Has there been a freeway, bridge or major construction where someone wakes one morning and thinks:
“That would be a good idea, I’ll build a bridge! Fred? Hand me a steel pylon!”
No major decisions should ever be contemplated without a plan.
Many jobseekers make the mistake of failing to plan. They ride on a wave, spill from job-to-job, make the same mistakes and never rise through the ranks or get where they want to go. Like a wide-eyed infant, jobseekers totter, hands outstretched, falling into the first job that presents itself; in love with the idea of being wanted rather than analysing the strategy of their circumstances and goals.
So how does a job search plan work? Start by writing the who, how, where, when and why of your job search.
- Why am I considering changing jobs? Is it because I don’t like the people, the role, or the pay? Are the hours too long or do I foresee financial difficulties in the company’s future? Am I in a dead-end job?
- What will be my next strategic career move?
- Where do I see myself headed in the next two years? Do I want to stay in the same industry, do I want to transition to a new industry? Do I want to be one step up the rung higher than I am now, or more?
- How do I get to where I want to go? Will I need training, more experience? Will I need to get to know a certain person or group of people who can help me make that happen?
- When should I start to make things happen for myself? Could it be when I have finished my current studies and I’m on a firmer footing? Or, I should start looking into training courses immediately?
- Who would be the best person who could advise or mentor me? Is there someone who knows the ropes, or someone who could introduce me to people in my desired industry? Who is that person?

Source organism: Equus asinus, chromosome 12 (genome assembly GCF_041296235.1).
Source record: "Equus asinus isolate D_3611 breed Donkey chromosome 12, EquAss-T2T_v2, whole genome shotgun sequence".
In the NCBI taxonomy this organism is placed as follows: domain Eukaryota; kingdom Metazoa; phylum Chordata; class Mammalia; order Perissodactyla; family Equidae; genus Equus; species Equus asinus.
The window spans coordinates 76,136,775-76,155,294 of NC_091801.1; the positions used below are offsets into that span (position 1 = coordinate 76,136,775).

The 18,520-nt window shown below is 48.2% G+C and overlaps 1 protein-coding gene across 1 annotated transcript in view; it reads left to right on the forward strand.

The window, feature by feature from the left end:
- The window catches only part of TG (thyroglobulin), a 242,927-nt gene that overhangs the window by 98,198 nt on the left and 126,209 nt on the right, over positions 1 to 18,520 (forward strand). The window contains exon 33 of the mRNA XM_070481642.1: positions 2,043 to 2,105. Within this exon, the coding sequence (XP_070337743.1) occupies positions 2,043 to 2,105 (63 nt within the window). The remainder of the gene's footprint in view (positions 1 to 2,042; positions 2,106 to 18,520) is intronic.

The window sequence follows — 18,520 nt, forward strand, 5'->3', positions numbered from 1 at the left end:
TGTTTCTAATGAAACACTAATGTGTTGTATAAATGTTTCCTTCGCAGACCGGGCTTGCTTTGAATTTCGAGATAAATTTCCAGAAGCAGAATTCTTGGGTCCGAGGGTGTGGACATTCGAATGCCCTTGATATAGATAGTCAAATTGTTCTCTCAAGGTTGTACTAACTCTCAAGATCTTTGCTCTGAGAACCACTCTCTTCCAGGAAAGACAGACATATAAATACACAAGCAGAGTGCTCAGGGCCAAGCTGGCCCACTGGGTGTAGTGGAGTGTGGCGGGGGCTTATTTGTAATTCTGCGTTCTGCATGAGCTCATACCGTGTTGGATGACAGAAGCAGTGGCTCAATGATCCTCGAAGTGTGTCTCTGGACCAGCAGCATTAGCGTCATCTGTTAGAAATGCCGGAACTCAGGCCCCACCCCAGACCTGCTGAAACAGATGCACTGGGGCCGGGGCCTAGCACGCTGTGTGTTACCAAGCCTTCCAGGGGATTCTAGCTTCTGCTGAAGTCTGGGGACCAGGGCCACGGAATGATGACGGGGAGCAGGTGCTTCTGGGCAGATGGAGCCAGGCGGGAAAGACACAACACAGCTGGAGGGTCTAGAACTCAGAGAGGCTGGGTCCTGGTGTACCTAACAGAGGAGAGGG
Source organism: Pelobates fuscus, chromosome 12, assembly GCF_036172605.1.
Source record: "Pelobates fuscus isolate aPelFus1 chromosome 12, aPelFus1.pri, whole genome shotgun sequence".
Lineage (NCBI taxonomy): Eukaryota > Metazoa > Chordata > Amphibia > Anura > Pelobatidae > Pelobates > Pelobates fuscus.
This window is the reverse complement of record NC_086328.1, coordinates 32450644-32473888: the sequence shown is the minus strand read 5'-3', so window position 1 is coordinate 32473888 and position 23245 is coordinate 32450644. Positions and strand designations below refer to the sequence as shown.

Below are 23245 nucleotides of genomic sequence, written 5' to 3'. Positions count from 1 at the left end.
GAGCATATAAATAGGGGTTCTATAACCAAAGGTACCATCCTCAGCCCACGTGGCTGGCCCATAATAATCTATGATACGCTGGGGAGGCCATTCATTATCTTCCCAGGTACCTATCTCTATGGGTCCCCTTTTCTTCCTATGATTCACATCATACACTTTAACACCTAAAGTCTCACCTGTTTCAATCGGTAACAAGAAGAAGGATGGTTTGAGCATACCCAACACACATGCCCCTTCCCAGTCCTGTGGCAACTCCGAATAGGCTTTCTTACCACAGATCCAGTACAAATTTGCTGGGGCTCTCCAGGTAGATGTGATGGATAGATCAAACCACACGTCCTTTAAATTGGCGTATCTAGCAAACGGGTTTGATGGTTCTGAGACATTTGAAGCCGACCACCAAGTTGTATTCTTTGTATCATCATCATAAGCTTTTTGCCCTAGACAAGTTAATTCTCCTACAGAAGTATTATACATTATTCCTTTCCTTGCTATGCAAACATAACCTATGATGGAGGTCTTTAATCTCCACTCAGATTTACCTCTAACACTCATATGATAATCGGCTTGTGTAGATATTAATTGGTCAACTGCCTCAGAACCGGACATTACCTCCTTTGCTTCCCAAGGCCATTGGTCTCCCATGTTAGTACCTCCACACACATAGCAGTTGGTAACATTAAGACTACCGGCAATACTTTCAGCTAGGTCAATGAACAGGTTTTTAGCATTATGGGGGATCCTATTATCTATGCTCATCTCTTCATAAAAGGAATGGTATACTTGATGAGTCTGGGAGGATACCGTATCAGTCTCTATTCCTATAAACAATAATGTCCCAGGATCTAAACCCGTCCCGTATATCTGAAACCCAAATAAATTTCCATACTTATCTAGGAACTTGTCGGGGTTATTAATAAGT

This is the beginning of your job marketing plan.
Next write down a new heading “What Do I Offer?” Under that heading list your “hard” skills. Hard skills are talents you have that are specific to your job. For instance Sales and Marketing Campaign Management may be a skill you have, or Channel Distribution, or Process Re-engineering.
Underneath, write a new heading “What skills do I need for my next career move?”
Research the next job you explored in the first section of your job search plan. What skills do you need to do the job well? Compare what you offer to what you need. What are you missing?
Use the information you have just learned to create your next section.
“Skills I am missing and need to have”
List how you could acquire those skills to reach your goal. Does it mean you have to do more training? Or get more experience? Consider: can I acquire that experience and training with my current employer? If so, would it be a better strategy to remain in my role and make it known that I would like to be extended through training or more responsibility? If this is not possible, where do I have to go to acquire this experience? Would an interim job that exposes me to a new industry or tasks be a better strategic move? Could an overseas assignment provide me with the leg-up necessary to span several rungs on the ladder?
By now, your plan should be taking shape. Review it. You will see some clear ideas emerging about where you want to work, the type of environment that allows you to thrive, and actions you will need to take to achieve your goals.
Later, you will need to plan who will create your job search documents (resume, cover letter, biography, website, Linkedin profile and more). Are your skills rusty or will you need interview coaching? Will you benefit through involvement in social media sites like Twitter, Facebook and more? Consider what will work for you. Do the research. Ask the experts. Form an understanding of what is expected for the industry and type of job you seek next.
This job search plan will be your career blueprint—a living document that provides a tactical plan for your career and lifestyle.
Don’t ask Fred to “Pass the pylon!” The bridge to a long-term career is careful planning and analysis and it’s an infinitely better strategy than allowing luck and circumstance drive your decisions and your success.